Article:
Thursday, 20 December 2007

Alison De Vere "Mr. Pascal"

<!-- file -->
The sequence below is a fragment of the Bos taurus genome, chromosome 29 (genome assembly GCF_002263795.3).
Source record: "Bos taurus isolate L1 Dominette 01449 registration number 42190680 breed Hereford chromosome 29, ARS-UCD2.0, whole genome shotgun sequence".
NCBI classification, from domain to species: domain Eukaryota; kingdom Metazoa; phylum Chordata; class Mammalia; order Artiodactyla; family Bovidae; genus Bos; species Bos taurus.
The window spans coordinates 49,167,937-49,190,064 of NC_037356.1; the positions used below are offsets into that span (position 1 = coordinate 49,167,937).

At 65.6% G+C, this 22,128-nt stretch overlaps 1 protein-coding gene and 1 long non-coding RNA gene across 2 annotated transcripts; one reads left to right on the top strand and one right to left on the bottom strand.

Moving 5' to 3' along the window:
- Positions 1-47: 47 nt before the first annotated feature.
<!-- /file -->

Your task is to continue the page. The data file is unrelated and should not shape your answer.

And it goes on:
Mr. Pascal directed and drawn by Alison De Vere concerns an elderly shoe-maker, living alone now and dreaming of his youth and better times. The film commences in sketched black and white as we see Mr Pascal on a bench outside a church, watching passers by but isolated from them. Colour is introduced to the movie as he remembers his work as a cobbler, his wife and child watching on. Affixed to the church wall is a life-size figure of Christ on the crucifix. In a sudden fit of compassion for the tortured figure, the old man collects his tools from the shop returning to free Christ from the nails attaching him to the cross. He attends to the stigmata, wraps the figure in a blanket and lights a bonfire, created from the cross itself and the crown of thorns. He is joined by other companions of the night, a very mixed gathering that is rewarded by a night of miracles. Thus Mr Pascal frees himself from his woes and releases light and colour into the world, both symbolically and literally. This is an utter delight, and although it sits more in an Easter screening than the run up to Christmas, it is such an optimistic and invigorating movie, one I remember well from festivals in the 1990s when I first saw it. Technically and artistically Alison was adept. For example it is the tapping of the nails into the shoes of Mr Pascal's dreams that links with the wounds of Christ. All this is beautifully drawn. When the festivities begin the music of John Smith on guitar and Derek Hodson on flute, together with the now vibrant colour, create something very special. Similarly, the bursting into bloom of a blossom tree beside the church as Mr Pascal awakes from his slumbers is a most touching conclusion. She was nominated for a Best Short Film BAFTA for the 1974 film and won the Gran Prix at the Annecy Festival. Alison worked as design director on the The Beatle’s Yellow Submarine animation and contributed the Eleanor Rigby image used in the sequence for the song. She had a fitting training regime, working for Halas and Batchelor for five years during the early '50s. No training can have been better. Alison died in 2001 at the age of 73. I post about lots of movies, old and new, and thanks to those terrific collectors, in this case on YouTube, it is an absolute honour to be allowed an appreciation of such enchanting works and their creators. The seven minute movie begins my wind down to Christmas. Shorter posts to come on movies of a seasonal nature. Then a few selections of my movies of the year. Alison's may just be there!

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